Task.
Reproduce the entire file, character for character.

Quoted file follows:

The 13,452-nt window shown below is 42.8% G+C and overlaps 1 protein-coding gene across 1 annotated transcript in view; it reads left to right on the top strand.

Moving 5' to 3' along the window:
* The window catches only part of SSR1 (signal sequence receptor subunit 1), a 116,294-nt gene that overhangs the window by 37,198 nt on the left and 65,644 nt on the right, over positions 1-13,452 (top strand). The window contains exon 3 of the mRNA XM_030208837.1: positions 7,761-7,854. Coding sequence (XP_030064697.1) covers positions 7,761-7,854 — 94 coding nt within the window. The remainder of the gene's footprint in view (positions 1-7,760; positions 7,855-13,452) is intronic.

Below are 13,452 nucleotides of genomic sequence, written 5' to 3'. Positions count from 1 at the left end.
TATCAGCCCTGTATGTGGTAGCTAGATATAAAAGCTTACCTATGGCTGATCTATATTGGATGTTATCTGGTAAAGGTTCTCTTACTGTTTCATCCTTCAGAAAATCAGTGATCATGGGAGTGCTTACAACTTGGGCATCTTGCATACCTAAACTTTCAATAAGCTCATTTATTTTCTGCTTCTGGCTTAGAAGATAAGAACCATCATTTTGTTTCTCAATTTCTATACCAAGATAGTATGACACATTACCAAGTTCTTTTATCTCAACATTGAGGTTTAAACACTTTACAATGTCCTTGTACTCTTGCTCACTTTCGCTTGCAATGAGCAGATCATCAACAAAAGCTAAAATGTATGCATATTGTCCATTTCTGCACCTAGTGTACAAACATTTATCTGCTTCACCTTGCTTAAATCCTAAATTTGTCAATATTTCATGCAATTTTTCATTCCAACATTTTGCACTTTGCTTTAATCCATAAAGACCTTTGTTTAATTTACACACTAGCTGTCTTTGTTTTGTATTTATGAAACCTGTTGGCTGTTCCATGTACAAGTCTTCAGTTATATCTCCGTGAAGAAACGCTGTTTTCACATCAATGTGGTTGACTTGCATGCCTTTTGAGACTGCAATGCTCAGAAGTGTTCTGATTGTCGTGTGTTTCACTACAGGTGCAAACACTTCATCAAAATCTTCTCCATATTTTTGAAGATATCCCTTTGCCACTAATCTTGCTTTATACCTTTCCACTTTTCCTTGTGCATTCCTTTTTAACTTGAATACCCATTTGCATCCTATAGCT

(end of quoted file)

The 13,452-nt window shown below is 42.8% G+C and overlaps 1 protein-coding gene across 1 annotated transcript in view; it reads left to right on the top strand.

Moving 5' to 3' along the window:
* The window catches only part of SSR1 (signal sequence receptor subunit 1), a 116,294-nt gene that overhangs the window by 37,198 nt on the left and 65,644 nt on the right, over positions 1-13,452 (top strand). The window contains exon 3 of the mRNA XM_030208837.1: positions 7,761-7,854. Coding sequence (XP_030064697.1) covers positions 7,761-7,854 — 94 coding nt within the window. The remainder of the gene's footprint in view (positions 1-7,760; positions 7,855-13,452) is intronic.

Below are 13,452 nucleotides of genomic sequence, written 5' to 3'. Positions count from 1 at the left end.
TATCAGCCCTGTATGTGGTAGCTAGATATAAAAGCTTACCTATGGCTGATCTATATTGGATGTTATCTGGTAAAGGTTCTCTTACTGTTTCATCCTTCAGAAAATCAGTGATCATGGGAGTGCTTACAACTTGGGCATCTTGCATACCTAAACTTTCAATAAGCTCATTTATTTTCTGCTTCTGGCTTAGAAGATAAGAACCATCATTTTGTTTCTCAATTTCTATACCAAGATAGTATGACACATTACCAAGTTCTTTTATCTCAACATTGAGGTTTAAACACTTTACAATGTCCTTGTACTCTTGCTCACTTTCGCTTGCAATGAGCAGATCATCAACAAAAGCTAAAATGTATGCATATTGTCCATTTCTGCACCTAGTGTACAAACATTTATCTGCTTCACCTTGCTTAAATCCTAAATTTGTCAATATTTCATGCAATTTTTCATTCCAACATTTTGCACTTTGCTTTAATCCATAAAGACCTTTGTTTAATTTACACACTAGCTGTCTTTGTTTTGTATTTATGAAACCTGTTGGCTGTTCCATGTACAAGTCTTCAGTTATATCTCCGTGAAGAAACGCTGTTTTCACATCAATGTGGTTGACTTGCATGCCTTTTGAGACTGCAATGCTCAGAAGTGTTCTGATTGTCGTGTGTTTCACTACAGGTGCAAACACTTCATCAAAATCTTCTCCATATTTTTGAAGATATCCCTTTGCCACTAATCTTGCTTTATACCTTTCCACTTTTCCTTGTGCATTCCTTTTTAACTTGAATACCCATTTGCATCCTATAGCT